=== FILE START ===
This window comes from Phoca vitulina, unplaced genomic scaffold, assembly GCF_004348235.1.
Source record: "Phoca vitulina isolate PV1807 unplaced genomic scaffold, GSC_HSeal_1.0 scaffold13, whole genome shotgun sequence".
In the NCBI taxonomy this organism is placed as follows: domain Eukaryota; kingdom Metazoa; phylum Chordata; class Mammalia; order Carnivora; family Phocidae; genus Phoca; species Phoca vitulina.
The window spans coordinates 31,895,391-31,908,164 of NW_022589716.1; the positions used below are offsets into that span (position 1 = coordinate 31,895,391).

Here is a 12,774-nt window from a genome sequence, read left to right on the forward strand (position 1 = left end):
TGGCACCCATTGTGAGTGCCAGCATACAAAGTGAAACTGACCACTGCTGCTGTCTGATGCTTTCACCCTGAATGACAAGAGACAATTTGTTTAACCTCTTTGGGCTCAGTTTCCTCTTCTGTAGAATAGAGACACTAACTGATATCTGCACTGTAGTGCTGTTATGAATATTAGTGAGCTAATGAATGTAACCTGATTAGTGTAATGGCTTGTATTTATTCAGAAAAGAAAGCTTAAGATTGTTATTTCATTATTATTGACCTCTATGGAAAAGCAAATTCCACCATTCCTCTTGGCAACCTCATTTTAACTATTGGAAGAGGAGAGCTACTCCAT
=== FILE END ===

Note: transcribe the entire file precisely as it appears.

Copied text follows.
This window comes from Phoca vitulina, unplaced genomic scaffold, assembly GCF_004348235.1.
Source record: "Phoca vitulina isolate PV1807 unplaced genomic scaffold, GSC_HSeal_1.0 scaffold13, whole genome shotgun sequence".
In the NCBI taxonomy this organism is placed as follows: domain Eukaryota; kingdom Metazoa; phylum Chordata; class Mammalia; order Carnivora; family Phocidae; genus Phoca; species Phoca vitulina.
The window spans coordinates 31,895,391-31,908,164 of NW_022589716.1; the positions used below are offsets into that span (position 1 = coordinate 31,895,391).

Here is a 12,774-nt window from a genome sequence, read left to right on the forward strand (position 1 = left end):
TGGCACCCATTGTGAGTGCCAGCATACAAAGTGAAACTGACCACTGCTGCTGTCTGATGCTTTCACCCTGAATGACAAGAGACAATTTGTTTAACCTCTTTGGGCTCAGTTTCCTCTTCTGTAGAATAGAGACACTAACTGATATCTGCACTGTAGTGCTGTTATGAATATTAGTGAGCTAATGAATGTAACCTGATTAGTGTAATGGCTTGTATTTATTCAGAAAAGAAAGCTTAAGATTGTTATTTCATTATTATTGACCTCTATGGAAAAGCAAATTCCACCATTCCTCTTGGCAACCTCATTTTAACTATTGGAAGAGGAGAGCTACTCCAT